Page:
Communication in the Post-modern World in Pynchon’s “The Crying of Lot 49”


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Essay #: 059540
Total text length is 8,277 characters (approximately 5.7 pages).

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The beginning:
Communication in the Post-modern World in Pynchon’s "The Crying of Lot 49"
English 1131: Intro to Fiction
Section A
Thomas Pynchon’s The Crying of Lot 49 is a text which is, in a significant way, concerned with communication in the post-modern world. The major difference between communications in the past (that is, before the post-modern) and the post-modern is that the latter presents such a complexity of forces that it is unintelligible. And a major reason for this is advancements in technology. The Oxford Concise Dictionary of Literary Terms makes the connection clear, with its contention that post modernism refers to “the products of the age of mass television since the 1950s ... characterized by a superabundance of disconnected images...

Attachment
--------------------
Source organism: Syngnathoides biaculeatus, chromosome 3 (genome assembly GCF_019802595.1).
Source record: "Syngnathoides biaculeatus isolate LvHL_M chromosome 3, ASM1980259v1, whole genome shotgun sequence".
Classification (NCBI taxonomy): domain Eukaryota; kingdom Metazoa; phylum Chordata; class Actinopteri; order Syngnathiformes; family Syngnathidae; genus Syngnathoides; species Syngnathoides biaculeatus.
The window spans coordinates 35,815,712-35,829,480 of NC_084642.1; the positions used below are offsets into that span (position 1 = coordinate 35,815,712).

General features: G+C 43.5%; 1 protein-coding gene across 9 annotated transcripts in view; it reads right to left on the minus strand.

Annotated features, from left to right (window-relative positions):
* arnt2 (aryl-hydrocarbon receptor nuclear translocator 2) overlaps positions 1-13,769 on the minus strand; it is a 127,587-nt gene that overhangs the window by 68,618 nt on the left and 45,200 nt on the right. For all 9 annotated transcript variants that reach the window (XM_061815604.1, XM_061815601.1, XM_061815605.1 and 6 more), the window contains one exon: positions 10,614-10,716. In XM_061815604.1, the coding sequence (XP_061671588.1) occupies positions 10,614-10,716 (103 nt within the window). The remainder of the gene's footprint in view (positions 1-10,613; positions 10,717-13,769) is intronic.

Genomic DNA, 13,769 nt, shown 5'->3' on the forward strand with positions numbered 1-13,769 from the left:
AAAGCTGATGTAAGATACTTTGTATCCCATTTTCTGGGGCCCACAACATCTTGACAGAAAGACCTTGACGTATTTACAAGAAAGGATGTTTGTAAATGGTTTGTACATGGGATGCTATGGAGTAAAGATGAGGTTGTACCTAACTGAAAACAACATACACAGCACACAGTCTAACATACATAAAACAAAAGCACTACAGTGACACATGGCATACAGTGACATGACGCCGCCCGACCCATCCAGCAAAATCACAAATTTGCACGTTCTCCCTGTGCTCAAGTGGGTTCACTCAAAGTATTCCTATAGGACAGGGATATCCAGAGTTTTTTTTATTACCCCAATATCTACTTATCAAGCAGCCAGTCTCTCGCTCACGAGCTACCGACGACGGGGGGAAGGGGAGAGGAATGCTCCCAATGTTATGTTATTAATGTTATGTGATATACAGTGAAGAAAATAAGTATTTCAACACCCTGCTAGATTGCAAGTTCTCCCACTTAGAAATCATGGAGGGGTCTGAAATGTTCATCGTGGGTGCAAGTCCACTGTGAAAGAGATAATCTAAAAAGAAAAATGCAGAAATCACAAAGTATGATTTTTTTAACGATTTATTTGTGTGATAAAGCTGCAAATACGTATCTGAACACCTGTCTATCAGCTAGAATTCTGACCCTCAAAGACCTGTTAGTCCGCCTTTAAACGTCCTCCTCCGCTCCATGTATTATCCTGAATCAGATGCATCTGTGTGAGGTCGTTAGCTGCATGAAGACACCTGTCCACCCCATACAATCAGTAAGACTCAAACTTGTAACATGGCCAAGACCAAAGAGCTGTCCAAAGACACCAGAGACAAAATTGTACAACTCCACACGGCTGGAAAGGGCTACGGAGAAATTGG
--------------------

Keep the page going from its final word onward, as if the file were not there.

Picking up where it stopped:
The end:
.....ith the reality of modern life. The political, social, and religious changes that were affecting many people were not, in any significant way, connected to the European realism of the past. Western Europeans did not have to contend with powerful traditional beliefs – “Against the judgment of the wise
woman, for whom angels in those times were the fugitive survivors of a spiritual conspiracy” – or the equally powerful Catholic Church (specifically Catholicism in developing countries): “The parish priest had his first suspicion of an imposter when he saw that he did not understand the language of God or know how to greet His ministers.” The conflicting realities of these forces forced upon the perceiver, a world that was